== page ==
Robert Berretta Jul 25, 2018 02:14 PM


Administrator here. Love the blog and the discussion it invites. And I disagree here.

First, I think the plumbing analogy is off. It's not that a plumber would dedicate "wrench time." Rather, if a general contractor had multiple crews working on a house, s/he wouldn't have them all working on the same project. Instead, the crews would all be working on specific projects to tackle them more efficiently. That's what dedicated small group instruction time does.

Another way to think about it is in how fitness instructors approach circuit training classes. In one at my gym, the class is divided into small groups, and each is assigned a workout station. The groups rotate through the stations, and after 45 minutes they get a full-body workout. The rotations keep things exciting while enabling everyone to practice a variety of skills in a short amount of time.

The same can be true in reading class. We're always pressed for time, and a "small group approach" allows us to more efficiently utilize time to address all the necessary components of good literacy instruction.

I certainly don't advocate beating teachers into submission and forcing them to do mindless small group instruction where 10 kids are playing with blocks while the teacher reads a random book with a group at a table.

I think the author is sometimes offering solutions that are too complex and practical for real-world application. Back to the fitness analogy, would it be better if the instructor had 90 minutes to dedicate to each participant in the class, working on their specific deficits each day while the others independently practiced in their areas of strength? Of course. But that isn't practical nor is it the goal of a general fitness class. I'd argue the same is true of a literacy class. We should be focusing on using time in a way that most efficiently strengthens each student's literacy skills.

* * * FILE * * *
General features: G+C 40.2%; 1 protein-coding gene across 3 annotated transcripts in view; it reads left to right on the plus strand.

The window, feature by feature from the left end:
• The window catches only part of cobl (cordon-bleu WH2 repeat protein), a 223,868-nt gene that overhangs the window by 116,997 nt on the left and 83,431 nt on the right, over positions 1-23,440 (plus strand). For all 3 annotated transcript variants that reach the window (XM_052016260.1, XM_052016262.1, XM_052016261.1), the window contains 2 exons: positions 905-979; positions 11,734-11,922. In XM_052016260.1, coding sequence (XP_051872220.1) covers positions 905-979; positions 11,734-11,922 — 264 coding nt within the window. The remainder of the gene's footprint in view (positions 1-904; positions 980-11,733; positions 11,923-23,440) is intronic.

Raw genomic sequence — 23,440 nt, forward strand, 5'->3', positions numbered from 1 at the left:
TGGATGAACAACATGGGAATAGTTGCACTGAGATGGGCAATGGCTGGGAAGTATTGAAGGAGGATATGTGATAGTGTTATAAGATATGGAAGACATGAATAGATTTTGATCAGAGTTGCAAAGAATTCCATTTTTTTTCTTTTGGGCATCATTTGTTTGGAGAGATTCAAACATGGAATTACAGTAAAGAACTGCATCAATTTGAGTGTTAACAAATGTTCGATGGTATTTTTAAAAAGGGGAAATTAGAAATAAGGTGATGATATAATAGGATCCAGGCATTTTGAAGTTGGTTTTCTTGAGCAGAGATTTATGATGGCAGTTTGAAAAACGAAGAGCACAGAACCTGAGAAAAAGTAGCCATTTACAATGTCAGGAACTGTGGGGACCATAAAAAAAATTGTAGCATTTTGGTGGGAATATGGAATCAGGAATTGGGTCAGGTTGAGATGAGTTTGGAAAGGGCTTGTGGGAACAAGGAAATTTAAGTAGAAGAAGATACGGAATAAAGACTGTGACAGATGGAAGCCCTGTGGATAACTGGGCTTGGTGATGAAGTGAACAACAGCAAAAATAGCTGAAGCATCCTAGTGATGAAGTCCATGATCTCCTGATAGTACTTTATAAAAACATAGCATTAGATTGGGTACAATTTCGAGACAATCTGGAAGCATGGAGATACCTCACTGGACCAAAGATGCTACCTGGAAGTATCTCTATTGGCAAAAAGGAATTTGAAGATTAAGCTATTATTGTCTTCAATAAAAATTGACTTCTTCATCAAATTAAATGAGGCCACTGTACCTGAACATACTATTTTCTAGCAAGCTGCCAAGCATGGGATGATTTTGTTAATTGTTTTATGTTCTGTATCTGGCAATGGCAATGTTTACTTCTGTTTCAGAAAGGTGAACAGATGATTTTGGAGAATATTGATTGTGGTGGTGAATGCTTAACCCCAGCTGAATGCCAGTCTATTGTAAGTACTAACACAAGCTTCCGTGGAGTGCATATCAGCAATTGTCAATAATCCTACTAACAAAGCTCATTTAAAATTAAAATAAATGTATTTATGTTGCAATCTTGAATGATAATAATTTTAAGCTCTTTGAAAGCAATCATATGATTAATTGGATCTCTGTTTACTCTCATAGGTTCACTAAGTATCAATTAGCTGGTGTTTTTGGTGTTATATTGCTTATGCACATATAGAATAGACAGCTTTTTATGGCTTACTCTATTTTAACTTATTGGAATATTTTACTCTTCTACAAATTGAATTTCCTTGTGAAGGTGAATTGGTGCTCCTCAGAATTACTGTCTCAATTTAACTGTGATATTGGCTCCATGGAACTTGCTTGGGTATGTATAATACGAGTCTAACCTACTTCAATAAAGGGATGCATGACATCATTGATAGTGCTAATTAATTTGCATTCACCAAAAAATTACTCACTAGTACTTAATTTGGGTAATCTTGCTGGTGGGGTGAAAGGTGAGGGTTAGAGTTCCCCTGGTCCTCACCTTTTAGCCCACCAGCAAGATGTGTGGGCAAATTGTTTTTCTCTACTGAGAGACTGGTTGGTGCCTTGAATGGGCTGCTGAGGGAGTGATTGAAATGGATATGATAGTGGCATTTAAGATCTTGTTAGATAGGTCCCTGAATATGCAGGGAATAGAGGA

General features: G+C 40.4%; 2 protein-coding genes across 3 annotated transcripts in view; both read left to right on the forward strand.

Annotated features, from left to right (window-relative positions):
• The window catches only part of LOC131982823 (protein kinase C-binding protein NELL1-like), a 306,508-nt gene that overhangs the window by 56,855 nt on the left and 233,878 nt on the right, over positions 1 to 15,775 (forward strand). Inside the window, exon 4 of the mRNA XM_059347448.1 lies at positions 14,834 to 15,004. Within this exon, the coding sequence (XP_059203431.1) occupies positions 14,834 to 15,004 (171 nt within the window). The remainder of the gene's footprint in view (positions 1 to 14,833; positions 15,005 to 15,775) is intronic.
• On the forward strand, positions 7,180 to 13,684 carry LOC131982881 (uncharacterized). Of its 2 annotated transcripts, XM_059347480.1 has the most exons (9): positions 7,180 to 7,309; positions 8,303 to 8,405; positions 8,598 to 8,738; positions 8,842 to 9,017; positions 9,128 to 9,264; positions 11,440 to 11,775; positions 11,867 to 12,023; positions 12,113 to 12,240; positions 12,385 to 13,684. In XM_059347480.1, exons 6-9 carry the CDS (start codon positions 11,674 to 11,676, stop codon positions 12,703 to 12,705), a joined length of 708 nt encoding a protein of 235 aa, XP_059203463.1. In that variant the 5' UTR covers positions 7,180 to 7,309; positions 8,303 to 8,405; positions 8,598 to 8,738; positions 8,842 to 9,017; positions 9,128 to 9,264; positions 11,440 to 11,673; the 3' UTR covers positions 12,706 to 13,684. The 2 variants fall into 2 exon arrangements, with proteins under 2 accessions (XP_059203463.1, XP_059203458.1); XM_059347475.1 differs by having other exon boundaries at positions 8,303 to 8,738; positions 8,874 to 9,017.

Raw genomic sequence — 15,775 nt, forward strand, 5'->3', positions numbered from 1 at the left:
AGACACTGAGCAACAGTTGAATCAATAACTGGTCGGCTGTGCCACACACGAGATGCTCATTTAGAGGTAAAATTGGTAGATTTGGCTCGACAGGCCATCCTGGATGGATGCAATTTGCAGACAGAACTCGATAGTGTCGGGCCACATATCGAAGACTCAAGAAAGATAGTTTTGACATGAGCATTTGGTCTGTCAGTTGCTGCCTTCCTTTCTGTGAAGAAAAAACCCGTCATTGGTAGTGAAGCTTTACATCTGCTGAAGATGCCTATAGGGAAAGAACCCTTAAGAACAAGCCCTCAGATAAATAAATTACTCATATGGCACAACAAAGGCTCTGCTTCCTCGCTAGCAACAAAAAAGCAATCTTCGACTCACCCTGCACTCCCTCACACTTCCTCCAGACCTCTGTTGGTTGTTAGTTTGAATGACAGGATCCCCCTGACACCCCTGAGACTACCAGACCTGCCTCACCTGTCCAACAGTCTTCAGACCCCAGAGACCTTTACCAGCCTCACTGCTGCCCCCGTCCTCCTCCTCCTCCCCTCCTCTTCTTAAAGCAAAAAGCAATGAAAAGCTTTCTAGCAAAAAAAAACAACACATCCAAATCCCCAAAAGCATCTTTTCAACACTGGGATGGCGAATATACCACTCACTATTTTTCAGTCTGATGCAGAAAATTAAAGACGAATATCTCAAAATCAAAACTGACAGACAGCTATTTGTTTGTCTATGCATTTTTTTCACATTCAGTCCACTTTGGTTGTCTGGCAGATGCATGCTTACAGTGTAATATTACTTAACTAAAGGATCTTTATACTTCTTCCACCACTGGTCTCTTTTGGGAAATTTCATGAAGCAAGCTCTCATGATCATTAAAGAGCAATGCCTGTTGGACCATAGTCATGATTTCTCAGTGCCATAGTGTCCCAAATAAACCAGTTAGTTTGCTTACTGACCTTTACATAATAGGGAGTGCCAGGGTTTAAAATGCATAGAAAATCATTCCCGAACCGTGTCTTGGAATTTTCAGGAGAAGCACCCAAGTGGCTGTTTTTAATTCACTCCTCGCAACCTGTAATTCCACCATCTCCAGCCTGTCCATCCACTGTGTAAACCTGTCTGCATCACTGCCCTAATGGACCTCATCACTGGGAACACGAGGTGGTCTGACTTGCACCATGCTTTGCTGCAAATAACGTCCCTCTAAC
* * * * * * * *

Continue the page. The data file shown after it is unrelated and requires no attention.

Marie Murphy-Schiller Nov 02, 2019 07:41 PM

Tim, I subscribe to your blog and appreciate how your research-based opinions create reflective thinking. In the vein of providing effective small group instruction, you mentioned that teachers need to structure small group support for a variety of purposes and needs not based on "small group time."

I'm a reading specialist in an elementary school and find myself reflecting on how our teachers provide reading instruction. Most of them structure small group support via guided reading in K-2. However, a fifth grade teacher in my school also reads your blog and aspires to put your ideas into practice. He feels it's important to provide materials that are challenging (above instructional level) for students based on your previous blogs. However, I feel this leaves the striving readers in his class needing additional support that he does not provide.

I'm open to learning about how small group sessions, "should be driven by what you are trying to teach, not by grouping plans with no research support" but I need a little more information about the "nitty-gritty" of implementing this structure. Can you suggest a resources on how to guide our staff to use the structures you mentioned above.

Thank you, Marie

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What Should Small Group Reading Instruction Look Like?